The characterization of floral organ identity gene homologues in

Title: The characterization of floral organ identity gene homologues in
Trochodendron aralioides Sieb. & Zucc.
M.S. Student: Hsiu-Chung Wu (R92B42020)
Advisor: Dr. Jer-Ming Hu
Trochodendron aralioides is the sole member of the family Trochodendraceae,
and is restricted to Taiwan, Ryukyu Islands, Japan, and South Korea. T. aralioides has
vesselless wood and lacks perianth, therefore for some time it has been suggested as
the most primitive angiosperm. But according to detail morphology, anatomy and
molecular phylogenetic analyses, it is widely accepted now that Trochodendron
belongs to a more derived group in angiosperms, the basal eudicots. In 1986, Peter K.
Endress pointed out that there are a few residue scales located between prophylls and
stamens of T. aralioides, and called those residue organs ‘tepals”. Our observation
showed that there are more scales appearing serially as a gradient from prophylls to
tepals in our samples compared to Endress’s observation. The epidermal cells on the
scales all show conical type which is similar to that on the epidermal cells of ordinary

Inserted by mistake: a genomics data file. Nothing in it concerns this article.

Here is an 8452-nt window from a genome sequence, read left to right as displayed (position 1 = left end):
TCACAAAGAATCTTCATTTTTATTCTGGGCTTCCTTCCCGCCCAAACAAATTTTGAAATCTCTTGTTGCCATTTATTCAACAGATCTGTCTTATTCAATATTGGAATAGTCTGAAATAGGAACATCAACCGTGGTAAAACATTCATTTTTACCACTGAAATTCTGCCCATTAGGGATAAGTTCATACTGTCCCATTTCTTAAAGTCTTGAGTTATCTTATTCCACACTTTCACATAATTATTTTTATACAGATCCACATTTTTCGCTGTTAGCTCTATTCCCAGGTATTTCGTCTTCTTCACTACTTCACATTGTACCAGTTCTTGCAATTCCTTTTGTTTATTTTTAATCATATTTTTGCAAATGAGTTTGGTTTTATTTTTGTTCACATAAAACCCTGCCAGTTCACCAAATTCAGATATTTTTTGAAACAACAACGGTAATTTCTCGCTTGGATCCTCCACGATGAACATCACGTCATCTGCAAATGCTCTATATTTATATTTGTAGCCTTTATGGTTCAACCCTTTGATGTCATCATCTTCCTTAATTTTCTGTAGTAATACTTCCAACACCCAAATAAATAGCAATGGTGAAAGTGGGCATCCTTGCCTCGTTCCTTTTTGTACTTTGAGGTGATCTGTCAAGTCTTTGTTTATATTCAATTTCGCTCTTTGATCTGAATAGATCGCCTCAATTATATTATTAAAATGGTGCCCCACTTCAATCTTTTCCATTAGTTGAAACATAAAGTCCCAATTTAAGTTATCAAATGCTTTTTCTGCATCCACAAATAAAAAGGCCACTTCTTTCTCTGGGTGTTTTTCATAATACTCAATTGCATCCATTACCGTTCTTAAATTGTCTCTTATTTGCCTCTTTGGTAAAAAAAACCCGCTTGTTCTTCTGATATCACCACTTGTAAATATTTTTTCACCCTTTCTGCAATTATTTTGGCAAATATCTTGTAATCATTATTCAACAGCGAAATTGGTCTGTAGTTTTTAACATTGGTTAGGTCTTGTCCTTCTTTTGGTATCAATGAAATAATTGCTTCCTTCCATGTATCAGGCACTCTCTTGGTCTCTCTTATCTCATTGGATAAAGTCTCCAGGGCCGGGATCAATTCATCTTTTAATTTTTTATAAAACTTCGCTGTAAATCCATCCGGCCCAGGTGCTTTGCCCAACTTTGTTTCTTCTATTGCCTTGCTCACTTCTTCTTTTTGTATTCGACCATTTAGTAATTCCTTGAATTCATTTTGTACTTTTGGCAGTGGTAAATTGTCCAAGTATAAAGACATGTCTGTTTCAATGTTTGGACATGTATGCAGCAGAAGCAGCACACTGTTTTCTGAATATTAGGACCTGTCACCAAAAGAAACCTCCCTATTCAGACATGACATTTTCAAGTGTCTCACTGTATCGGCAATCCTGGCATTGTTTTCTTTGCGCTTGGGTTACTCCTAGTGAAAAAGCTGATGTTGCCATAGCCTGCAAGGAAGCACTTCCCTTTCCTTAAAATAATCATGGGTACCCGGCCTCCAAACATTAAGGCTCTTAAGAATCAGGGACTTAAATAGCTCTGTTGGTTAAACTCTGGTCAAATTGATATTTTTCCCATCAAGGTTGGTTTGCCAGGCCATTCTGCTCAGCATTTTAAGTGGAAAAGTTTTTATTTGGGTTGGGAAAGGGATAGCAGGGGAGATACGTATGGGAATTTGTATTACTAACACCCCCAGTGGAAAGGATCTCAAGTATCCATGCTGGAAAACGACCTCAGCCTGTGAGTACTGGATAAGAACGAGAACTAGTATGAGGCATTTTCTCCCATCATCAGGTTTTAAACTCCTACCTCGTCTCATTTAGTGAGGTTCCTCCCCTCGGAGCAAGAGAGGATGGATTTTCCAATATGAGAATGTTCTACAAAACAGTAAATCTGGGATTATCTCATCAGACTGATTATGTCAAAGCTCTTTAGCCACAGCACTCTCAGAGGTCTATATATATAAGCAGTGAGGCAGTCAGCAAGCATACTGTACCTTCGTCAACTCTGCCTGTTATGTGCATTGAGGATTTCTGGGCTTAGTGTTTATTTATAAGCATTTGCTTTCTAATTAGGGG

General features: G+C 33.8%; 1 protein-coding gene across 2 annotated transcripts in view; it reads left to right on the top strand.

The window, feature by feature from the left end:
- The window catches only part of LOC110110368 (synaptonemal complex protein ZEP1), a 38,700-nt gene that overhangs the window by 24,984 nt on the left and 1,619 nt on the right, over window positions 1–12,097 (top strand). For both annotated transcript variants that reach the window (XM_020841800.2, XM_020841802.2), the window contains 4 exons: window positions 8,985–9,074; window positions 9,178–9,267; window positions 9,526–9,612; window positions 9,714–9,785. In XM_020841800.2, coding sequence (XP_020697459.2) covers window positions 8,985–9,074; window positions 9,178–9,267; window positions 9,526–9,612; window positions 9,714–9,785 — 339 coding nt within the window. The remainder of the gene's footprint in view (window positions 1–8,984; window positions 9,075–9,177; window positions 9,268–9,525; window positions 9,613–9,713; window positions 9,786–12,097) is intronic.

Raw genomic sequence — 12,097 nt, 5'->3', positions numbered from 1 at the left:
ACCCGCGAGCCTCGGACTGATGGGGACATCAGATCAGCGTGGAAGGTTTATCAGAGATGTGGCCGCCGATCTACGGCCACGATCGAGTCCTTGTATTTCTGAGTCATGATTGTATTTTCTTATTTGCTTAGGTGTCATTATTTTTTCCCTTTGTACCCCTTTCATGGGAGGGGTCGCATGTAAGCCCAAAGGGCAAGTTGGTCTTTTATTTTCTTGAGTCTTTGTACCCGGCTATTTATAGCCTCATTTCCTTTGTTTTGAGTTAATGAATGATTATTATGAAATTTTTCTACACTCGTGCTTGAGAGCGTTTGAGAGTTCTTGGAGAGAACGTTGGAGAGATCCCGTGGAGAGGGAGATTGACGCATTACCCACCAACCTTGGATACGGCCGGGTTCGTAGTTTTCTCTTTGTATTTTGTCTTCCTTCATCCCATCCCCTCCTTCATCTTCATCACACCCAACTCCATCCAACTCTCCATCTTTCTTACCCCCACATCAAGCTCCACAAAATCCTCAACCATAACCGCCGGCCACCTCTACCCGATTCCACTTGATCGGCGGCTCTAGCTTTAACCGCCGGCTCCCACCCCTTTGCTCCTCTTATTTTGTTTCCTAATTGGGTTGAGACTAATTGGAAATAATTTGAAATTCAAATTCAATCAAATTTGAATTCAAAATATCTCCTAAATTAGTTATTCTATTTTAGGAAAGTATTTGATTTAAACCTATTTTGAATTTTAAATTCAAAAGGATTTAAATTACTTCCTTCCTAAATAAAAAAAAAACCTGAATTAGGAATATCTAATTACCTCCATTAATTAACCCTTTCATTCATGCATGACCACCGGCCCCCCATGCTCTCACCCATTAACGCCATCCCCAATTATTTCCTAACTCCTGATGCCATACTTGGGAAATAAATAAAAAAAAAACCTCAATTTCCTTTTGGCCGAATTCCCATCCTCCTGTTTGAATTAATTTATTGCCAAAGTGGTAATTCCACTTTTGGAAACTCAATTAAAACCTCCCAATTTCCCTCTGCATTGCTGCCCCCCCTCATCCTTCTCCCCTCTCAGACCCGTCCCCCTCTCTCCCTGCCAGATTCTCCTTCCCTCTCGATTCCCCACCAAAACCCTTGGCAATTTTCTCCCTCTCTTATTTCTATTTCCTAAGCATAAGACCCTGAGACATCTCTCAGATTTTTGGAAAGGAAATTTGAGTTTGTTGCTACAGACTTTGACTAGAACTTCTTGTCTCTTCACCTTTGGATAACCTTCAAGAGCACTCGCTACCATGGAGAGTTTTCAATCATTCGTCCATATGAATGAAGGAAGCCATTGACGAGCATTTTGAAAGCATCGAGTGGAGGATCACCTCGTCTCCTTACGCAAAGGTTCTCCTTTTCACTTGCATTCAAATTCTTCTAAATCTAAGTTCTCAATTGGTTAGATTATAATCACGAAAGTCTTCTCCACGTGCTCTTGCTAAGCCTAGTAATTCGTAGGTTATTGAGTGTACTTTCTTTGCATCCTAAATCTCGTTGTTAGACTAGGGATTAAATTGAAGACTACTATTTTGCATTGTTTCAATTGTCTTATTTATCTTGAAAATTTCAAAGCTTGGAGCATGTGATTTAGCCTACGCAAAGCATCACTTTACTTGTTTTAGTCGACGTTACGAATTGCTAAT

bright petals. The results suggest that the perianths of Trochodendron are very likely
reduced during evolution instead of being a pleiomorphic character, and the attracting
agent has been replaced by whole flower instead of perianth only. In order to elucidate
the underlying mechanism of floral organ formation, we have characterized putative
floral organs identity genes in T. aralioides. We have successfully cloned one A class,
three B class, two C class, and four E class homologous genes from T. aralioides. The
sequences all show distinct C-terminal motifs corresponding to the previously
identified ABCE genes, and phylogenetic analysis confirmed the identities
correspondingly. Using floral identity gene homologues to construct the phylogeny of
eudicot species, the results all support that T. aralioides belongs to basal eudicots.
RT-PCR was used to determine the organ-level expression pattern of those genes.
However, the expression patterns of those floral identity gene homologous do not
match well to current floral ABCDE model. Whether or not the discrepancy is due to
a modification from standard model or due to methodological distortions, awaits
further examination, such as immunolocalization studies or other function assays.